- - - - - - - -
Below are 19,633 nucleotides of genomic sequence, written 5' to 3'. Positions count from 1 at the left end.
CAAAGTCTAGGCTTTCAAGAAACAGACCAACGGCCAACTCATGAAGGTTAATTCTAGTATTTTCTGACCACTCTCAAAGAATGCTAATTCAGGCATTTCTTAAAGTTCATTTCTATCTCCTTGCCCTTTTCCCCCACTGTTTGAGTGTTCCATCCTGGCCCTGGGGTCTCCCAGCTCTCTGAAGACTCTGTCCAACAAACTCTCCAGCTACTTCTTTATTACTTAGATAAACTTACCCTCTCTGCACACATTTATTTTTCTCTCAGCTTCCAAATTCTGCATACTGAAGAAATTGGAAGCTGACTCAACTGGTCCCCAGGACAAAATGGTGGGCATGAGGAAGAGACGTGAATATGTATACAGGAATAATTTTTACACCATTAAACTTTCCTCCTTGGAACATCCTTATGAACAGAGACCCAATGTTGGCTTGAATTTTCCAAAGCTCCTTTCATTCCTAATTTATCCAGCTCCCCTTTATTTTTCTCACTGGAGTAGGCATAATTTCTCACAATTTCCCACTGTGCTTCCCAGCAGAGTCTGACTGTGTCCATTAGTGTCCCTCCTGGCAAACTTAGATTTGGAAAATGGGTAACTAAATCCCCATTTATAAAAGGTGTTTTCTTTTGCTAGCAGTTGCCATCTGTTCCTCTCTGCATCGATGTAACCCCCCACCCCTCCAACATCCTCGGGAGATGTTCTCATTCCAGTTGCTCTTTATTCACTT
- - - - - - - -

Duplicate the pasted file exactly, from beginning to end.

Below are 19,633 nucleotides of genomic sequence, written 5' to 3'. Positions count from 1 at the left end.
CAAAGTCTAGGCTTTCAAGAAACAGACCAACGGCCAACTCATGAAGGTTAATTCTAGTATTTTCTGACCACTCTCAAAGAATGCTAATTCAGGCATTTCTTAAAGTTCATTTCTATCTCCTTGCCCTTTTCCCCCACTGTTTGAGTGTTCCATCCTGGCCCTGGGGTCTCCCAGCTCTCTGAAGACTCTGTCCAACAAACTCTCCAGCTACTTCTTTATTACTTAGATAAACTTACCCTCTCTGCACACATTTATTTTTCTCTCAGCTTCCAAATTCTGCATACTGAAGAAATTGGAAGCTGACTCAACTGGTCCCCAGGACAAAATGGTGGGCATGAGGAAGAGACGTGAATATGTATACAGGAATAATTTTTACACCATTAAACTTTCCTCCTTGGAACATCCTTATGAACAGAGACCCAATGTTGGCTTGAATTTTCCAAAGCTCCTTTCATTCCTAATTTATCCAGCTCCCCTTTATTTTTCTCACTGGAGTAGGCATAATTTCTCACAATTTCCCACTGTGCTTCCCAGCAGAGTCTGACTGTGTCCATTAGTGTCCCTCCTGGCAAACTTAGATTTGGAAAATGGGTAACTAAATCCCCATTTATAAAAGGTGTTTTCTTTTGCTAGCAGTTGCCATCTGTTCCTCTCTGCATCGATGTAACCCCCCACCCCTCCAACATCCTCGGGAGATGTTCTCATTCCAGTTGCTCTTTATTCACTT